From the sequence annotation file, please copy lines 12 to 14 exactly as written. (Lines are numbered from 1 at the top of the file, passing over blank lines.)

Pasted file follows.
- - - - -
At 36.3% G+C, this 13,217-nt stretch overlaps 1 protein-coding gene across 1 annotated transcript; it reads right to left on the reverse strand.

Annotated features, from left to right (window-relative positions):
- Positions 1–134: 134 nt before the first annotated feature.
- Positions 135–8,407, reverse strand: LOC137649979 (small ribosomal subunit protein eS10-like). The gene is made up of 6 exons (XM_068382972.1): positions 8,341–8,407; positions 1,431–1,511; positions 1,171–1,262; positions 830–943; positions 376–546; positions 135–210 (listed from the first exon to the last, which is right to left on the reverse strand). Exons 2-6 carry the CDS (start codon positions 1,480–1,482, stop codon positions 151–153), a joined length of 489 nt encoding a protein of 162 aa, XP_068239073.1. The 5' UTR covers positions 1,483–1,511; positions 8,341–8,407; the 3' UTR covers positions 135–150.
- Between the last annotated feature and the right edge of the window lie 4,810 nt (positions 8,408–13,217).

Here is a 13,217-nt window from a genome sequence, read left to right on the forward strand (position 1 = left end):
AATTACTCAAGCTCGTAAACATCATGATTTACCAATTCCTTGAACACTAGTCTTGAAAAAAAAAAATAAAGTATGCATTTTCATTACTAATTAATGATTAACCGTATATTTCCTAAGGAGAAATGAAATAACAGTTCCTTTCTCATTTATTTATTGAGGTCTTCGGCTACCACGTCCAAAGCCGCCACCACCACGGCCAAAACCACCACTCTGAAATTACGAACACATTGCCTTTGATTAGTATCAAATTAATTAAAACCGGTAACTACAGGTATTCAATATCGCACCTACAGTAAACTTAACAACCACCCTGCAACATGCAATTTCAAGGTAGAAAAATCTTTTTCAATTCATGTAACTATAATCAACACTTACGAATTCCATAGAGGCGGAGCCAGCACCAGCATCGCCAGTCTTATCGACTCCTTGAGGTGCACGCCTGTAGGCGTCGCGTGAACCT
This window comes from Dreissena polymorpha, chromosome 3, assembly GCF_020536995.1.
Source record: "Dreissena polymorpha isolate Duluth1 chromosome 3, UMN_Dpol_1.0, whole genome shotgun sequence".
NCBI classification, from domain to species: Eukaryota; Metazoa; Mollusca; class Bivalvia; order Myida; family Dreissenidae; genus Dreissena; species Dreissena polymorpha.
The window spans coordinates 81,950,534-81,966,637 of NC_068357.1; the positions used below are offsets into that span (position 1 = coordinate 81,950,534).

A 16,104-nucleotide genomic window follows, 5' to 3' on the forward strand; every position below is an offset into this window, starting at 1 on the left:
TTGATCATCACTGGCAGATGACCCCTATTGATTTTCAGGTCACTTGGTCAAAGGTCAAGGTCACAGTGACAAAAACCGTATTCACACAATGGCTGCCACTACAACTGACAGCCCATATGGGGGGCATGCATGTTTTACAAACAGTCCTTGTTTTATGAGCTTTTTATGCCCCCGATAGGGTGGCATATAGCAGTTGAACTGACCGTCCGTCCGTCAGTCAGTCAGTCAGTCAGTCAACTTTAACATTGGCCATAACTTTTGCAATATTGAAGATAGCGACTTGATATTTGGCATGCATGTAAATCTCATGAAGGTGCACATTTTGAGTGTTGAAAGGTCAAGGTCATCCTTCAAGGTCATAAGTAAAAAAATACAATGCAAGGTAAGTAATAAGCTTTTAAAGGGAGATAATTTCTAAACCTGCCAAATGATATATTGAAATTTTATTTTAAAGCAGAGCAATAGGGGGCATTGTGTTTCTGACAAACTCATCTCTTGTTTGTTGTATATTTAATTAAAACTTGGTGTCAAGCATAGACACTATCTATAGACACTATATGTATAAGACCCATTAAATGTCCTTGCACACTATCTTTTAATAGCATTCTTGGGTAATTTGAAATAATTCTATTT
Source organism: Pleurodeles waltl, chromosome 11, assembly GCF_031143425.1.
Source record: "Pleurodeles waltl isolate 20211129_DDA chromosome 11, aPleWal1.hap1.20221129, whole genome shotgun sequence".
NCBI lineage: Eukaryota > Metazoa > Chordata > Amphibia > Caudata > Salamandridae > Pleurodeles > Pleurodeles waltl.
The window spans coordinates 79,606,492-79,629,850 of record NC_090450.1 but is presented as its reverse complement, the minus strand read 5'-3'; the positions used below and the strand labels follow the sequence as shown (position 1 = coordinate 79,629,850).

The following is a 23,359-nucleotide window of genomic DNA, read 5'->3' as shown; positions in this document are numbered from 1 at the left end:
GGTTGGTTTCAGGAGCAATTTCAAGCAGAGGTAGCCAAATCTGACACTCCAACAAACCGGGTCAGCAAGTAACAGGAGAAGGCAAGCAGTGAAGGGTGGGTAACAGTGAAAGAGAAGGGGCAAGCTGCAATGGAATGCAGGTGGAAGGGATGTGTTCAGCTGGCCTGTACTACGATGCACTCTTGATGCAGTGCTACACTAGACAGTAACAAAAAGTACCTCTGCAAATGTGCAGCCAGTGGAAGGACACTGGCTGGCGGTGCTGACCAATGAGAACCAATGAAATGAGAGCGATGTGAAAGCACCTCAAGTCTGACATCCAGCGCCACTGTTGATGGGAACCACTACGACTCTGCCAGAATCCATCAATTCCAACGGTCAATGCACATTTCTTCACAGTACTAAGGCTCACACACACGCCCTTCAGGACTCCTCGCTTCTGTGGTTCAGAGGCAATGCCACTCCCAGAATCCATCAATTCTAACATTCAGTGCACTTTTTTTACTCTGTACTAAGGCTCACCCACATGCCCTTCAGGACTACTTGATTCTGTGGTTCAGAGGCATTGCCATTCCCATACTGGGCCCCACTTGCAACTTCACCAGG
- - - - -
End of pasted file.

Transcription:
A 16,104-nucleotide genomic window follows, 5' to 3' on the forward strand; every position below is an offset into this window, starting at 1 on the left:
TTGATCATCACTGGCAGATGACCCCTATTGATTTTCAGGTCACTTGGTCAAAGGTCAAGGTCACAGTGACAAAAACCGTATTCACACAATGGCTGCCACTACAACTGACAGCCCATATGGGGGGCATGCATGTTTTACAAACAGTCCTTGTTTTATGAGCTTTTTATGCCCCCGATAGGGTGGCATATAGCAGTTGAACTGACCGTCCGTCCGTCAGTCAGTCAGTCAGTCAGTCAACTTTAACATTGGCCATAACTTTTGCAATATTGAAGATAGCGACTTGATATTTGGCATGCATGTAAATCTCATGAAGGTGCACATTTTGAGTGTTGAAAGGTCAAGGTCATCCTTCAAGGTCATAAGTAAAAAAATACAATGCAAGGTAAGTAATAAGCTTTTAAAGGGAGATAATTTCTAAACCTGCCAAATGATATATTGAAATTTTATTTTAAAGCAGAGCAATAGGGGGCATTGTGTTTCTGACAAACTCATCTCTTGTTTGTTGTATATTTAATTAAAACTTGGTGTCAAGCATAGACACTATCTATAGACACTATATGTATAAGACCCATTAAATGTCCTTGCACACTATCTTTTAATAGCATTCTTGGGTAATTTGAAATAATTCTATTT
Source organism: Pleurodeles waltl, chromosome 11, assembly GCF_031143425.1.